7. Electrogenicity of Na(+)-coupled bile acid transporters.

    PubMed Central

    Weinman, S. A.

    1997-01-01

    The Na(+)-bile acid cotransporters NTCP and ASBT are largely responsible for the Na(+)-dependent bile acid uptake in hepatocytes and intestinal epithelial cells, respectively. This review discusses the experimental methods available for demonstrating electrogenicity and examines the accumulating evidence that coupled transport by each of these bile acid transporters is electrogenic. The evidence includes measurements of transport-associated currents by patch clamp electrophysiological techniques, as well as direct measurement of fluorescent bile acid transport rates in whole cell patch clamped, voltage clamped cells. The results support a Na+:bile acid coupling stoichiometry of 2:1. PMID:9626753

  8. Na/sup +/-H/sup +/ exchange and Na/sup +/-dependent transport systems in streptozotocin diabetic rat kidneys

    SciTech Connect

    El-Seifi, S.; Freiberg, J.M.; Kinsella, F.J.; Cheng, L.; Sacktor, B.

    1987-01-01

    The streptozotocin-induced diabetic rat was used to test the hypothesis that Na/sup +/-H/sup +/ exchange activity in the proximal tubule luminal membrane would be increased in association with renal hypertrophy, altered glomerular hemodynamics, enhanced filtered load and tubular reabsorption of /sup 22/Na/sup +/, and stimulated /sup 22/Na= pump activity in the basolateral membrane, previously reported characteristics of this experimental animal model. Amiloride-sensitive H/sup +/ gradient-dependent Na/sup +/ uptake and Na/sup +/ gradient-dependent H/sup +/ flux were increased in brush-border membrane vesicles from the streptozotocin-treated animals. Na/sup +/ gradient-dependent uptakes of phosphate, D-glucose, L-proline, and myoinositol were decreased in the drug-induced diabetic animals. These membrane transport alterations were not found when the streptozotocin-diabetic animals were treated with insulin.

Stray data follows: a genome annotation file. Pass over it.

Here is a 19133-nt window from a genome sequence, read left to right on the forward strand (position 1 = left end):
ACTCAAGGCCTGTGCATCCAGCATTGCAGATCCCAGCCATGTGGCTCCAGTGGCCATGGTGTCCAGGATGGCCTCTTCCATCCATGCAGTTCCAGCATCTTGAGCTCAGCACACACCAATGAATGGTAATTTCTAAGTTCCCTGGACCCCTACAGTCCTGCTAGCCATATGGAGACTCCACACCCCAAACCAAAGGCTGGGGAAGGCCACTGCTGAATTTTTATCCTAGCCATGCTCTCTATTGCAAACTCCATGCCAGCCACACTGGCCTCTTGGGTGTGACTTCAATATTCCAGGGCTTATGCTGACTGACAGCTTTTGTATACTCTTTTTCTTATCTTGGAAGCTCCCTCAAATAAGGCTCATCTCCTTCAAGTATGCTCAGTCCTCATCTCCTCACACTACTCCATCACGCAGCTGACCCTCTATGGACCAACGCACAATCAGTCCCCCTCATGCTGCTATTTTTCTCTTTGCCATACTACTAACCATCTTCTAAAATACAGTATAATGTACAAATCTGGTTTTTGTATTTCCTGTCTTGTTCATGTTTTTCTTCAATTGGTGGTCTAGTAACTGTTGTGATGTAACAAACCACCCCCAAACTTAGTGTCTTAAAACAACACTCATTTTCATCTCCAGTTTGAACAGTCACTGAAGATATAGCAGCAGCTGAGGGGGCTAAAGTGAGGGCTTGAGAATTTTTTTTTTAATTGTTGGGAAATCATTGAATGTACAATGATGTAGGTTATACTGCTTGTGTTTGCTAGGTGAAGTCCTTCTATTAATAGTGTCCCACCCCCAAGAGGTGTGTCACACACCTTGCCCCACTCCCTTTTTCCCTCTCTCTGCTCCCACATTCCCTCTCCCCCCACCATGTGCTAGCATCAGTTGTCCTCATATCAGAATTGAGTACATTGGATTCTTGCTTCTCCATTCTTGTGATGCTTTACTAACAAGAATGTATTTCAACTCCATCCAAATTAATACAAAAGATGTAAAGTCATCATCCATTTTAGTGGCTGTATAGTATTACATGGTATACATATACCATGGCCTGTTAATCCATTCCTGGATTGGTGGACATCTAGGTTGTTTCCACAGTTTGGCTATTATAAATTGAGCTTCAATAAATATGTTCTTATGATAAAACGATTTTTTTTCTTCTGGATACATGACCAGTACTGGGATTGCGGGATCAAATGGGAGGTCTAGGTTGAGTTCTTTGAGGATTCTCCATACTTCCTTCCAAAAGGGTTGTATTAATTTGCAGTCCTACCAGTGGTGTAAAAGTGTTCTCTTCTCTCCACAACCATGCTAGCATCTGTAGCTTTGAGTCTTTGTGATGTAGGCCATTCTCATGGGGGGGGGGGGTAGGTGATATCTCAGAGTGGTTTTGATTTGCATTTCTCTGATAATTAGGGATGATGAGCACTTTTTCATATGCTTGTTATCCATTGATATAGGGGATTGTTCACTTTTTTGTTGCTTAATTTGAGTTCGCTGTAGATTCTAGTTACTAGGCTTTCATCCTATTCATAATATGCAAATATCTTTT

9. Regulators of Slc4 bicarbonate transporter activity

    PubMed Central

    Thornell, Ian M.; Bevensee, Mark O.

    2015-01-01